“We do not inherit the earth from our ancestors, we borrow it from our children.”
This week as I was looking out my kitchen window I saw that our magnolia tree had presented us with a beautiful gift. As I admired the creamy white blossom, my eye was drawn to a second flower, shown below.
“It’s not how old you are, it’s how you are old.”
Clearly this second flower was past it’s prime, and yet in my mind it was equally beautiful in its own way. This set me to thinking about how gracefully we humans age, and how we perceive beauty in ourselves and others.
“Black and White are the colors of photography.”
As I was enjoying my quiet moments with the blooms a movement on a nearby palmetto tree caught my eye. It was an energetic little red-headed woodpecker probably seeking its breakfast as I was enjoying mine. My thoughts turned to the simple yet beautiful scene in front of me, and the importance of preserving nature’s gifts for generations to come. After all, is that not the most important inheritance they will have?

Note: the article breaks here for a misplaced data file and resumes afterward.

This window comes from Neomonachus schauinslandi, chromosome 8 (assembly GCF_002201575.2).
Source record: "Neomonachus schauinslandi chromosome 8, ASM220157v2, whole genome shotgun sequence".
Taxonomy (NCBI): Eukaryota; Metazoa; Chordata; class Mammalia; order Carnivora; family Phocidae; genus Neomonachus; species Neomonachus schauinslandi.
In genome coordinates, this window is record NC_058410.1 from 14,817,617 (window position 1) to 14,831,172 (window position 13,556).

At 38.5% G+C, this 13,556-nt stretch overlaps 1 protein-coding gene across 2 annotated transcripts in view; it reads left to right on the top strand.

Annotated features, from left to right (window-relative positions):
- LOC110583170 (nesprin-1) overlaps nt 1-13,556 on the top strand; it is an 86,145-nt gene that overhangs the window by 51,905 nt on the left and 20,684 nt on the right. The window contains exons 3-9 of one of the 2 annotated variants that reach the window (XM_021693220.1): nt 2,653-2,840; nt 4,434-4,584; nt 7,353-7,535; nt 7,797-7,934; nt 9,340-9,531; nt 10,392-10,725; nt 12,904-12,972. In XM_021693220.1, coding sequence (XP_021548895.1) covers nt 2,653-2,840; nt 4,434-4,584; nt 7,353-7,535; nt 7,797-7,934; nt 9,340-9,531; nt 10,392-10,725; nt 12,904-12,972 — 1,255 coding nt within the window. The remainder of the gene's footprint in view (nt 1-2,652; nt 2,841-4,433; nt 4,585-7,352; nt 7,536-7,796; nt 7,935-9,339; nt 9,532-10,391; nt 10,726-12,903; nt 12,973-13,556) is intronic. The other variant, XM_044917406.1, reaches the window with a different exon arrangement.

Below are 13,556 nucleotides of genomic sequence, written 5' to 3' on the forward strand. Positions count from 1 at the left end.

“We inherit nothing truly but what our actions make us worthy of.”
As I moved from capturing the silhouette of the bird I noticed a fallen magnolia leaf below my window. The leaf clearly showed signs of its demise but also maintained an element of beauty in the patterns and colors it displayed. I was reminded of what a remarkable world we live it, and how important it is to notice the small things that make it so. Let us hope our children and our children’s children can say the same thing.
*The opening quote has been attributed to many sources, including an anonymous Native American and several other sources. The first written version however, is attributed to Wendell Berry